Elizabeth: Alone Together

Alone Together: Love, Grief, and Comfort During the Time of COVID-19 by [Jennifer Haupt, Faith Adiele, Kwame Alexander, Jenna Blum, Andre Dubus III, W. Ralph Eubanks, Jamie Ford, Nikki Giovanni, Pam Houston, Major Jackson, Jean Kwok, Devi S. Laskar, Caroline Leavitt, Ada Limón, Dani Shapiro, David Sheff, Luis Alberto Urrea, Steve Yarbrough, Lidia Yuknavitch]As “Tomorrow, and tomorrow, and tomorrow, creeps in this petty pace from day to day,” for months that the pandemic has made feel like years, it can be difficult to find bright spots, let alone the light at the end of the tunnel.  One such bright spot appeared yesterday as I was spending a few masked, socially distant moments at a local independent bookstore.

The joy!

There, among shelves filled with so many political tell-all books it seemed as if everyone in the world had written one, I found Alone Together, edited by Jennifer Hauput.  The book, subtitled Love, Grief, and Comfort in the Time of Covid-19, is a collection of essays, poems, and interviews that “serves as a lifeline for negotiating how to connect and thrive during a time of isolation.”

The cover and the concept caught my attention, but it was the fact that all proceeds from the book will be donated to the Book Industry Charitable Fund, a nonprofit organization that coordinates charitable programs to strengthen the bookselling community, that convinced me to make the purchase.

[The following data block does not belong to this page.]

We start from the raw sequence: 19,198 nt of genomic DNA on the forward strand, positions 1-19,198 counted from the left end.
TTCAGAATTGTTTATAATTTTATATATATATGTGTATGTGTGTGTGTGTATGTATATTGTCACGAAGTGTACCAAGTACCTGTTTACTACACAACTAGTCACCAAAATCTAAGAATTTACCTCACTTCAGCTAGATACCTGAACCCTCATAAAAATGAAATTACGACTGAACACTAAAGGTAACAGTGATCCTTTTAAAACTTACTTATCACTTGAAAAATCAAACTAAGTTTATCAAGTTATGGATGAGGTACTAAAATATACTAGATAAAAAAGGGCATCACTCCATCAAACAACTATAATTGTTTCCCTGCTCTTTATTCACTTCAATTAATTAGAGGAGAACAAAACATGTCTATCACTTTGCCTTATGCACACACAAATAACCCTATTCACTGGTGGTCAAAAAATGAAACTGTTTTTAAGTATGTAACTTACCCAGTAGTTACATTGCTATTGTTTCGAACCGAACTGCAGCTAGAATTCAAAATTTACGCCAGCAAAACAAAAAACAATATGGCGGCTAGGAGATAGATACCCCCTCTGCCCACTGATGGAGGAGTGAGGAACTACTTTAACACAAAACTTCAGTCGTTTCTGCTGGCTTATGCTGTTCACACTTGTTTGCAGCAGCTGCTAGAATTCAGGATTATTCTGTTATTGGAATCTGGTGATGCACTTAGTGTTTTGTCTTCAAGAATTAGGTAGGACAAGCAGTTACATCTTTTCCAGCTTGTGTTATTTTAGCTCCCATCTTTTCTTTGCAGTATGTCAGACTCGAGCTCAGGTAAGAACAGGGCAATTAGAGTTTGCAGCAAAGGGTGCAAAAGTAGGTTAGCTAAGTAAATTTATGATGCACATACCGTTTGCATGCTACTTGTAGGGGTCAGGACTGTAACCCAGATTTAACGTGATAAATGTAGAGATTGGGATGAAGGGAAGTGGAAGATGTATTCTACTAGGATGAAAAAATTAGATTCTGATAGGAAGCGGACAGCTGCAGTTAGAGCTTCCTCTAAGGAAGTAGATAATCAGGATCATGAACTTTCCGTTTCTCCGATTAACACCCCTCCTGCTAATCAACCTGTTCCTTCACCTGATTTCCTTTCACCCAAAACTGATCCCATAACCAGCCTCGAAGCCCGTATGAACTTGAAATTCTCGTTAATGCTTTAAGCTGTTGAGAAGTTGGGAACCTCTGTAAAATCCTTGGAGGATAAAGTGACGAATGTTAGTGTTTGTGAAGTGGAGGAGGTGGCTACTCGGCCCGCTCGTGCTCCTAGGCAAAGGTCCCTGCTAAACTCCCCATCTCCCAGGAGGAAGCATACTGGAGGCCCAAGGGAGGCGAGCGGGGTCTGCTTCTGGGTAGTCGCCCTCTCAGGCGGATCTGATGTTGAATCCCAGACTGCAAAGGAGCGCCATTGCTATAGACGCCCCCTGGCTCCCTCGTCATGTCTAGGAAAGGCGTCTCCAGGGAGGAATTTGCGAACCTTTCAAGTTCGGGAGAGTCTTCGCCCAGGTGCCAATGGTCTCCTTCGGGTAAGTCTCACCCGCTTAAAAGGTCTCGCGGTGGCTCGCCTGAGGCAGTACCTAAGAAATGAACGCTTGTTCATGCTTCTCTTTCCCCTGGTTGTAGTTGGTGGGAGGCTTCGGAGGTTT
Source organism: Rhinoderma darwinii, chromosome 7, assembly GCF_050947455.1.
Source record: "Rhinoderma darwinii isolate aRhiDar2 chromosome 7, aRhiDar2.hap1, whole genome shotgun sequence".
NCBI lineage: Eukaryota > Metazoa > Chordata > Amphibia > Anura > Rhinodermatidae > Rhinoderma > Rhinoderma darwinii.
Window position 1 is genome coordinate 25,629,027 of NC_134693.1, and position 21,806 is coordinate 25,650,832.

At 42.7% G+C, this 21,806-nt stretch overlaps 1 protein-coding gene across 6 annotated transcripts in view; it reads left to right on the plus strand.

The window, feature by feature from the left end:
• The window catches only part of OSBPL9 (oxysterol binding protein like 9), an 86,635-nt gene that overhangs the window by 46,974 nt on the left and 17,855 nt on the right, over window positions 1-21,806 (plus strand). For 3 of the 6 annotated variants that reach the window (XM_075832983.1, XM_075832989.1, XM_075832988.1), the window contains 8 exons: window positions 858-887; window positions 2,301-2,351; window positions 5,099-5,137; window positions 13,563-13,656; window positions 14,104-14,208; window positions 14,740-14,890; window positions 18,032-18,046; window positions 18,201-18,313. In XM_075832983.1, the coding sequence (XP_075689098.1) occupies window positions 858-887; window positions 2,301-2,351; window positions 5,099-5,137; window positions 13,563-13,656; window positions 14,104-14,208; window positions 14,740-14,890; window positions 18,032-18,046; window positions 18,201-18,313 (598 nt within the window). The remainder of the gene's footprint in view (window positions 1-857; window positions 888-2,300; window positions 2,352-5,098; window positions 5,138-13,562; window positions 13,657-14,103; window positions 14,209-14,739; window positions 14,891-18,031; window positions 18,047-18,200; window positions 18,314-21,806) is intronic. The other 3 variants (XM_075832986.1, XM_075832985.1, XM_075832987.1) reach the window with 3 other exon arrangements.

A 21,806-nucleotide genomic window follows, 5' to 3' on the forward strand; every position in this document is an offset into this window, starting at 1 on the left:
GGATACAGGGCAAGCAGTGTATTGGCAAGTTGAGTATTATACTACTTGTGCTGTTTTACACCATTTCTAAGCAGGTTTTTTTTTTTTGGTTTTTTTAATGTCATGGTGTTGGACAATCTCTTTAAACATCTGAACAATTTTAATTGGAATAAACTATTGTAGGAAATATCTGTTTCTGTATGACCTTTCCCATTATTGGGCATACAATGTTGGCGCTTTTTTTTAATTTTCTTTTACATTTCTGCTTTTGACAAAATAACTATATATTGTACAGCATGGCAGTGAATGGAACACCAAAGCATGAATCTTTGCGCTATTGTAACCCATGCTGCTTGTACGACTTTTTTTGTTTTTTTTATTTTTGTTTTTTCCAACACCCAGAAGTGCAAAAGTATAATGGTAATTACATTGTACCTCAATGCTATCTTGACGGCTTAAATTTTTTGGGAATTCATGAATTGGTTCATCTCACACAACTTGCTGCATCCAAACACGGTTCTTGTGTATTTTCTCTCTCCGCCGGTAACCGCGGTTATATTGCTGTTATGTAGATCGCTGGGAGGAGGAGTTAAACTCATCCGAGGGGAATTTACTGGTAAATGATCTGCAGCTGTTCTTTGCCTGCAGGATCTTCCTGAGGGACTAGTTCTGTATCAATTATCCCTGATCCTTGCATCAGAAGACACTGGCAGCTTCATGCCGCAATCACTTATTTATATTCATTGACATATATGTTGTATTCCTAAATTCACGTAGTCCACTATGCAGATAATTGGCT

In response to the pandemic, Jennifer Haupt rallied 90 authors, as well as her publisher and other business partners, to contribute their work, free of charge, to support independent booksellers during the pandemic. The roster of diverse voices includes Faith Adiele, Kwame Alexander, Jenna Blum, Andre Dubus III, Jamie Ford, Nikki Giovanni, Luis Alberto Urrea, Pam Houston, Jean Kwok, Major Jackson, Caroline Leavitt, Devi S. Laskar, Ada Limón, Dani Shapiro, David Sheff, Garth Stein, Steve Yarbrough, and Lidia Yuknavitch. Read more about all the contributors here.

The overarching theme of the book is how this age of isolation and uncertainty is changing us as individuals and a society and is divided into five sections: What Now?, Grieve, Comfort, Connect, and Don’t Stop!. The print book contains 69 essays, interviews, and poems. The audio and ebook editions have 22 bonus pieces. 

Full disclosure:  I have not read the book yet (I did just get it, after all), but I really loved the concept of a group of writers getting together to create something that could entertain, connect people, and also give a little boost to booksellers.  I’m thinking this will be my go-to book for the foreseeable future, as I replace watching the news before bed with curling up with a good book.

I have a fondness for books written for charitable causes–from Stephen Colbert’s Whose Boat is This Boat? (proceeds support hurricane relief) to the Stories for Homes anthology (proceeds support the housing charity Shelter) that featured a short story by our very own Jilly, I have a number of them on my shelf.  Enjoyable in their own right, I tend to think of them as donations that come with a bonus book.

I’m looking forward to reading something that is not a Ngaio Marsh mystery (much as I enjoy them) and to reading some new voices.